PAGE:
Economic growth, poverty and inequality revisited
PublisherBRAC Institute of Governance and Development (BIGD)
MetadataShow full item record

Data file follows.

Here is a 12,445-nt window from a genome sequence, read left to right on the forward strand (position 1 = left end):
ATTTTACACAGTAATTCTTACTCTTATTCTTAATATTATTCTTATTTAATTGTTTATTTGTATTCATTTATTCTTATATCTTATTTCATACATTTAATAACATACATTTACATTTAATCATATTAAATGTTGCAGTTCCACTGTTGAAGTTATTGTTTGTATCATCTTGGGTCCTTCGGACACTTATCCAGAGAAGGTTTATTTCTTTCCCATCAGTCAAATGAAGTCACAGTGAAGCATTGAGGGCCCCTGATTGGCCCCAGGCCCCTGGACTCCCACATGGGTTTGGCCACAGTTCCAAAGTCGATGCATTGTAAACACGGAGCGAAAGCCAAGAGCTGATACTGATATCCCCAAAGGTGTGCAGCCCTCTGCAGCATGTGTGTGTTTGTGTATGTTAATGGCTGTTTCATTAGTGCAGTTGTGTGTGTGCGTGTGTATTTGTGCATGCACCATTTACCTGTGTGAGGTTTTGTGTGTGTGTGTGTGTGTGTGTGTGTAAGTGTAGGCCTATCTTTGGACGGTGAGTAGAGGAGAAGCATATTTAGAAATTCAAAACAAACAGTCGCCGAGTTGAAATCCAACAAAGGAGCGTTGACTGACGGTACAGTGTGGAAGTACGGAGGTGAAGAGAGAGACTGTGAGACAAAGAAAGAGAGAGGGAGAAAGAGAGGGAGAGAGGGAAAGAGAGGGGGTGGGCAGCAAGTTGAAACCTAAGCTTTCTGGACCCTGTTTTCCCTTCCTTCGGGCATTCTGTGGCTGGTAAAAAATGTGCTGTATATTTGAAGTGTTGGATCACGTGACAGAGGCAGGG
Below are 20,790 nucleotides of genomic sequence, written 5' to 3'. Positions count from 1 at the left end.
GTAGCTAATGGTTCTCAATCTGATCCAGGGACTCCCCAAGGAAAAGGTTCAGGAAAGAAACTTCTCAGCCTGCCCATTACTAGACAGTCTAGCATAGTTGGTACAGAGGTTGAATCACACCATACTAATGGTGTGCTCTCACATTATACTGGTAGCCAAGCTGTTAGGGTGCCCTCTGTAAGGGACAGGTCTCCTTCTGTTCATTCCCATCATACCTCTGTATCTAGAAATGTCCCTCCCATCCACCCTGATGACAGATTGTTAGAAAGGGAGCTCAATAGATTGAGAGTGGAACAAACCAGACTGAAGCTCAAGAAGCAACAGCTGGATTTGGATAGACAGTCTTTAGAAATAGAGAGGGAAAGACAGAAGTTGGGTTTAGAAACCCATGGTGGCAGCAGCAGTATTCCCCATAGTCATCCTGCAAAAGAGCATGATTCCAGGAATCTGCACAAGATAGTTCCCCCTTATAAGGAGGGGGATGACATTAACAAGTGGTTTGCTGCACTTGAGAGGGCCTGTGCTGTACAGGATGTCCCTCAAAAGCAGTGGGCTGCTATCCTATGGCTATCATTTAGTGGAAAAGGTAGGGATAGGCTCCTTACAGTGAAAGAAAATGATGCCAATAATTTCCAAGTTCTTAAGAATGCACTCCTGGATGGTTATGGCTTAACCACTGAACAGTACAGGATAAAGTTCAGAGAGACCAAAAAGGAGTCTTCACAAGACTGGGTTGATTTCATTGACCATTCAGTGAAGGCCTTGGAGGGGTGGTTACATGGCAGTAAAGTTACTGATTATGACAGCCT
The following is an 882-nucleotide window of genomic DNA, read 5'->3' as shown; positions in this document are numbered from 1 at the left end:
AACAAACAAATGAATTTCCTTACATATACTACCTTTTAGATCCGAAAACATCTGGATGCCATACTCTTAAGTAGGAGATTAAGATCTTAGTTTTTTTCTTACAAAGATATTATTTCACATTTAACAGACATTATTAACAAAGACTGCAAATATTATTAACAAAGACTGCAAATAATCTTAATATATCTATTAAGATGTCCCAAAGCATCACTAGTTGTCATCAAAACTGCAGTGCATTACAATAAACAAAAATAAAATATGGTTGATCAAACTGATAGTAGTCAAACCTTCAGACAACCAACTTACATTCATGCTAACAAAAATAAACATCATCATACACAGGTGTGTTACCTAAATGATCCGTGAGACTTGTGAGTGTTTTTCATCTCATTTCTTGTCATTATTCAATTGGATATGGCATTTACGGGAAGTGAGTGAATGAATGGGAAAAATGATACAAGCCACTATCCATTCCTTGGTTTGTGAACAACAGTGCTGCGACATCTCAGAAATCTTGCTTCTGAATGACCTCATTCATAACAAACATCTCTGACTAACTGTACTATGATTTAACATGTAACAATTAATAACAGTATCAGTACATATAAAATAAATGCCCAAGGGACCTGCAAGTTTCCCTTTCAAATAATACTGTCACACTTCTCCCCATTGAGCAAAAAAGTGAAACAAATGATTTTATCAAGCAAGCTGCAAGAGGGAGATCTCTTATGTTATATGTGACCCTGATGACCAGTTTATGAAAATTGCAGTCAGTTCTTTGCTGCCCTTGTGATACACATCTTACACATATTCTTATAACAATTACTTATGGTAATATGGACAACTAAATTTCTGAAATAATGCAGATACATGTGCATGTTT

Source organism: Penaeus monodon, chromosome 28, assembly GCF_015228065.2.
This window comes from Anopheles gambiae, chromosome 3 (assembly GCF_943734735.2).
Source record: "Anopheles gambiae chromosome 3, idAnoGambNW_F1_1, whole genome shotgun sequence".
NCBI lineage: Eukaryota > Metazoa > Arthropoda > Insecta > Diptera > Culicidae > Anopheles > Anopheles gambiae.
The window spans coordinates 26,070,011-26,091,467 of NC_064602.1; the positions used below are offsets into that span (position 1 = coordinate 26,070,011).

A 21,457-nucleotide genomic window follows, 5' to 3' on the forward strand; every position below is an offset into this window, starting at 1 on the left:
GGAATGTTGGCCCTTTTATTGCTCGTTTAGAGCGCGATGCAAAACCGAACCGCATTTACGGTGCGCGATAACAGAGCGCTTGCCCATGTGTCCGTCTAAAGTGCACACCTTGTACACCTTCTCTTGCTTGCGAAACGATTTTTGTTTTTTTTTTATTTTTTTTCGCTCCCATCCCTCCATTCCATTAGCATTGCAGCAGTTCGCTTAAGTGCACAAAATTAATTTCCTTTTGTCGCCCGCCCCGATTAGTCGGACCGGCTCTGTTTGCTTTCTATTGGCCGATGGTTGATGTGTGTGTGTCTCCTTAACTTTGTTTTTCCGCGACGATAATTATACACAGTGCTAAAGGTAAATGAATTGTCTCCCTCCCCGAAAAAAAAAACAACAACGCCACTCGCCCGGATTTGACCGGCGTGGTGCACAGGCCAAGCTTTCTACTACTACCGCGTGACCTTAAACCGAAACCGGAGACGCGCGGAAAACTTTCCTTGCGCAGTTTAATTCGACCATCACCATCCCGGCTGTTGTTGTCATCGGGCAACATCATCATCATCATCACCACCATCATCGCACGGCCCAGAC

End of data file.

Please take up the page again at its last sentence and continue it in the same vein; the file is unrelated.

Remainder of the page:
The paper inspects the dynamics of economic growth, poverty and income inequality in different countries over time. The experience with economic growth and inequality show that both absolute and relative inequalities in expenditure/income have increased in several Asian countries over the last decade with the growth of the economy. Even though some level of poverty reduction was gained from economic growth, the growth is more advantageous for the rich in terms of education, occupation, nutrition, health and other public policies. This inequality has increased due – to the uneven growth in some sectors and some locations; the rapid increase in returns to higher education, skilled workers and employment; and the shift from a dominant socialist ideology to a more market-oriented economy. Inequality not only slows down the pace of poverty reduction for a given economic growth but also is a probable threat to sustainable economic growth. However, there are debates regarding the relationship between growth and inequality, especially on the form of the functional relationship between them. This paper tries to estimate this relationship without imposing any a-priori restriction on the functional relationship, and so the local polynomial (non-parametric) regression is employed. World Bank’s data on Gini index concerned with average index from 2003-2007 and annual percentage of the growth rate of GDP from 2008-2010 for 96 countries from Asia, Latin America, Africa and Europe were used to for this purpose. The non-parametric regression determines an inverted U-shaped relationship between inequality and growth, and the result is later confirmed by a cross-country parametric regression. So, the countries on the left side of the inverted-U curve, such as South Asian countries, have a positive relationship between inequality and growth, and vice-versa. The results show that rising income inequality in many Asian countries could be counterproductive for sustaining high growth, and outlines possible policy responses.